Born in Sapporo, Hokkaido in 1982 and raised in Yamagata Prefecture. He currently lives and works in Kamifurano Town, Hokkaido. After serving in the Japan Ground Self-Defense Force, he became a nature photographer in 2019. Utilizing the sniper skills he developed during his time in the Self-Defense Forces, he specializes in a unique style of photography in which he assimilates into nature to search for wild animals. His works have been published in many children’s books, magazines, and calendars by Shogakukan, Child Honsha, Fure-berukan, and others. He is an instructor at Fujifilm Academy X.
X-H2S Opens Up New Possibilities in Wildlife Photography
When photographing wildlife, my expectation for the gear is very serious.
I investigate how animals behave and find out their personalities. Then, I go to snowy mountains or fields by skiing not to be found by them. That’s my style of shooting.
I have long been waiting for a camera that could express the heartbeats and even the breathing of wild animals.
Finally, I was able to find the “X-H2S,” a camera that can express the very real life of a wildlife photographer.
Fox shot at close range with X-H2S The X-H2S even makes the blood vessels run through the eyes.
Subject Detection AF to “Track the Unpredictable Movements” of Wild Animals
Subject detection AF, which has become a standard feature of mirrorless cameras in recent years, is finally available in the X-H2S.
Since last year, we have been conducting AF verification tests in cooperation with FUJIFILM under various conditions that could actually occur in the field.
During the test shooting, we observed small birds such as the agile zebra finch, falcons flying at high speed, Ezo squirrels moving erratically, Ezo snow bunnies running at speeds of approximately 80 km/h, and even Ezo hares gliding at approximately 16 meters/second.
We followed a wide variety of wild animals, including falcons flying at high speed, Ezo squirrels moving erratically, Ezo snow hares running at speeds of about 80 km/h, and even Ezo flying monkeys gliding at about 16 meters per second.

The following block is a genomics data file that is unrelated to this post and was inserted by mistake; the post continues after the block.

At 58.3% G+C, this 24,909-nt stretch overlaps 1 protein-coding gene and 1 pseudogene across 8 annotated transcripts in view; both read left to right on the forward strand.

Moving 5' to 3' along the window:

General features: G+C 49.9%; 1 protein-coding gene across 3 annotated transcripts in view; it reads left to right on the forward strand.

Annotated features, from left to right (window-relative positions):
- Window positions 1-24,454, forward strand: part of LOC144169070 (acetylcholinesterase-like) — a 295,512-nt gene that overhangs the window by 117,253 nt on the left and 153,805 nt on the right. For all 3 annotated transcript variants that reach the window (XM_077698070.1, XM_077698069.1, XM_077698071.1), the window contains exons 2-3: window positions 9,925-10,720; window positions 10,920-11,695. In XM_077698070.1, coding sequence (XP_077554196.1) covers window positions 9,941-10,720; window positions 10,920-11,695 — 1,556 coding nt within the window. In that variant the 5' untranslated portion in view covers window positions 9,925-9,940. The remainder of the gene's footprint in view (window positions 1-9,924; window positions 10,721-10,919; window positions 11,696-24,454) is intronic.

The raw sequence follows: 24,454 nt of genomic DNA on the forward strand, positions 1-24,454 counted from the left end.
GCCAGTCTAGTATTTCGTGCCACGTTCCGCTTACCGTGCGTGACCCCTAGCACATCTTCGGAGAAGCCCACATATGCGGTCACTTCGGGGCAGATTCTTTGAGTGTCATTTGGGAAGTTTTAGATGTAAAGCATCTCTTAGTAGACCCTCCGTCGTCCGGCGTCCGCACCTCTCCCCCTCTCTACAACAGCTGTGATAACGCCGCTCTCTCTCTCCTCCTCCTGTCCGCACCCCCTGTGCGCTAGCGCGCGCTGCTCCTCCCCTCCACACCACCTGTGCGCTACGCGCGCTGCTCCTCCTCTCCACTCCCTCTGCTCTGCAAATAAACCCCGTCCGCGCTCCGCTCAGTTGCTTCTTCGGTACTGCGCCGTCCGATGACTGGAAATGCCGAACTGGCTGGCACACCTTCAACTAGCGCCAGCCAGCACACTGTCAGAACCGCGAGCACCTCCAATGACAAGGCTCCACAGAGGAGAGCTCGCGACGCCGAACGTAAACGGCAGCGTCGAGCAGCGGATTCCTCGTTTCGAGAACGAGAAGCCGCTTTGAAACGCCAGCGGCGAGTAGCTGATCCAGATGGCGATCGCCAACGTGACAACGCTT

We also evaluated its performance many times under severe shooting conditions, such as snowfall and branch cover, as well as in situations where the subject and shooting distance varied irregularly, such as when various wild animals were moving straight ahead, sideways, or at an angle.
Finally, we perfected the subject-detection AF equipped in the X-H2S.
Even under severe weather conditions such as heavy snowfall, the camera did not lose focus on the snow and kept sharply capturing the white-tailed eagle soaring through the snow.
By using the subject detection AF, it is now possible to concentrate on the composition of the shot, even in a scene where the Steller’s sea eagle is closing in on its prey.
The X-H2S’s motion prediction algorithm provides users with advantages even in agile and erratic scenes where the Ezo squirrels are running and approaching.
The power of 40 frames per second: “Capture the ideal moment without fail
I used to use X-T4 and it was capable of 15 fps with a mechanical shutter (20fps with an electronic shutter).
Naturally, wild animals rarely stay still, and even when they are standing still, they blink and shake their heads, so there are surprisingly few times when you can take a picture with the composition you had in mind.
With 15 frames per second, it was very difficult to capture the scene I wanted.
40fps by X-H2S solved this problem.
Here is an example. The 40fps burst shooting will ensure the moment I look for.
This is a composite photo taken at 40fps of a snow hare running at approximately 80 km/h. The snow hare moves erratically at a speed of only 1 second. The camera’s overwhelming tracking performance and motion prediction enabled it to maintain focus throughout the entire shot, even with the subject moving so erratically in just one second.
All that remained was to select my ideal shots. The X-H2S performs all the difficult tasks. All you need to do is to keep pressing the shutter release button while paying attention to the framing.